Thus far all three tracked riders have reported difficulties with equipment, the weather and other delays. While they have no doubt been testing equipment, conducting training rides and doing plenty of research they have still run into issues early on. This is not that uncommon at the start of a race like this and we would expect to see some teething troubles that would not last too long and riders get into their stride eventually. Nerves, the overriding impetus of the start and a more rigid plan can upset the early miles and shake rider’s resolve a little. The first few days are in some ways the easiest to plan as the closer one is to the start line, more accurately we can predict where we might be. This tends to mean the first couple of days are planned in much more detail however, and with a greater expectation to meet that plan. Getting thrown off plan early undermines confidence significantly.
In November 2011 I recced the route to the ferry port on a 130 mile ride to Newhaven and back, this prompted some to question the worth and rationale of practising a 57 mile section of an 18,000 mile race and I did it mainly to please myself and drive motivation by seeing the first few miles. However I did it also because I didn’t want the excitement of the start to distract me and mean I would get lost right at the start. If nothing else it would be mildly embarassing. I’m glad I did, I got off to a flyer, even though the start was pandemodium and I wasn’t quite ready, the ride to the ferry terminal was a tidy job, with the only events being pot hole related. A few things not quite tied down tight, and the stem face plate was under-tight due to me being too cautious not to over tighten when building the bike meaning my handlebars rotated out from under me on a descent. So its easy done, something always happens and even if we are totally ready which I for one never am, that just gives us time to think about changing something and fiddling about with something new.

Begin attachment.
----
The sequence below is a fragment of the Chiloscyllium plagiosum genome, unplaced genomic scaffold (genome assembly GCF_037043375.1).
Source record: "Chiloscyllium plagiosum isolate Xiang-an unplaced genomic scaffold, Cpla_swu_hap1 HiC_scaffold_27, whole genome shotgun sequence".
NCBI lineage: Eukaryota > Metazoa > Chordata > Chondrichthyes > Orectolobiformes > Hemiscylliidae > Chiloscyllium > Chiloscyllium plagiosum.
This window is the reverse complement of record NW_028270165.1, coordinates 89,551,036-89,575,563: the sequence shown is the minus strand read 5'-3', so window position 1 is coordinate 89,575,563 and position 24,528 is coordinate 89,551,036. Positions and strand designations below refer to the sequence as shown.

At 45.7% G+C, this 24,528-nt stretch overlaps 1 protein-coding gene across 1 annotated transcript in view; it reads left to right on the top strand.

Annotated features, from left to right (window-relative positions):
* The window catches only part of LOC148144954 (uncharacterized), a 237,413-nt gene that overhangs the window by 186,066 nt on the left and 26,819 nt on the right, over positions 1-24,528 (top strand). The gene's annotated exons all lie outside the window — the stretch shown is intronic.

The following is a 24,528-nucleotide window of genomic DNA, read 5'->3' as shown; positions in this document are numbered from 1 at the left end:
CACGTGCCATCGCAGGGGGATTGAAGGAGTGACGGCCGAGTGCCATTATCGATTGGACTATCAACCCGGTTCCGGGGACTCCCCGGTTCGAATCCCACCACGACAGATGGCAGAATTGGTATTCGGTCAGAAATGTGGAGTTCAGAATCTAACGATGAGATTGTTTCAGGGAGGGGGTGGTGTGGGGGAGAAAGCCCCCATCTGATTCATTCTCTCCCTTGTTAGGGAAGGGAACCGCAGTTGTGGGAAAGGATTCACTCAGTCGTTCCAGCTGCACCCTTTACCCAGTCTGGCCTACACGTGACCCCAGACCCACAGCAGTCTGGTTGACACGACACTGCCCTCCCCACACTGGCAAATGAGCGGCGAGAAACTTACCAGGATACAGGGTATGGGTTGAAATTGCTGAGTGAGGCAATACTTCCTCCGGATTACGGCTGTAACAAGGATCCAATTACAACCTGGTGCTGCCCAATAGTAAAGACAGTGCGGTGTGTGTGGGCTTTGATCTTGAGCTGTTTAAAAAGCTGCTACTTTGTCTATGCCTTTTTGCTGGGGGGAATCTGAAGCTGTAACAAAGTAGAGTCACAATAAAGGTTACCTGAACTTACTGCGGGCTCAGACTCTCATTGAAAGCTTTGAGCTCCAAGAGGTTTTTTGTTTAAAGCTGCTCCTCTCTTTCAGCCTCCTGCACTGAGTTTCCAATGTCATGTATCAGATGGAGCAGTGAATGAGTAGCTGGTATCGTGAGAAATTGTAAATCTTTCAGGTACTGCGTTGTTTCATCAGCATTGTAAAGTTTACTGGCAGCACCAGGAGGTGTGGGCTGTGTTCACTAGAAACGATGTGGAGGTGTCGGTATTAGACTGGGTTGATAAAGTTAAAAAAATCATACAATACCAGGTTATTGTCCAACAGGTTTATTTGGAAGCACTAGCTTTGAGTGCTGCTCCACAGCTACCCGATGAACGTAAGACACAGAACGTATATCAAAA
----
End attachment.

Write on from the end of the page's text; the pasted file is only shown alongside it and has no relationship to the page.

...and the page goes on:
Things are generally a lot better however if you have built the bike yourself and know it intimately – that way any odd noises or play is picked up easily and sorted quickly.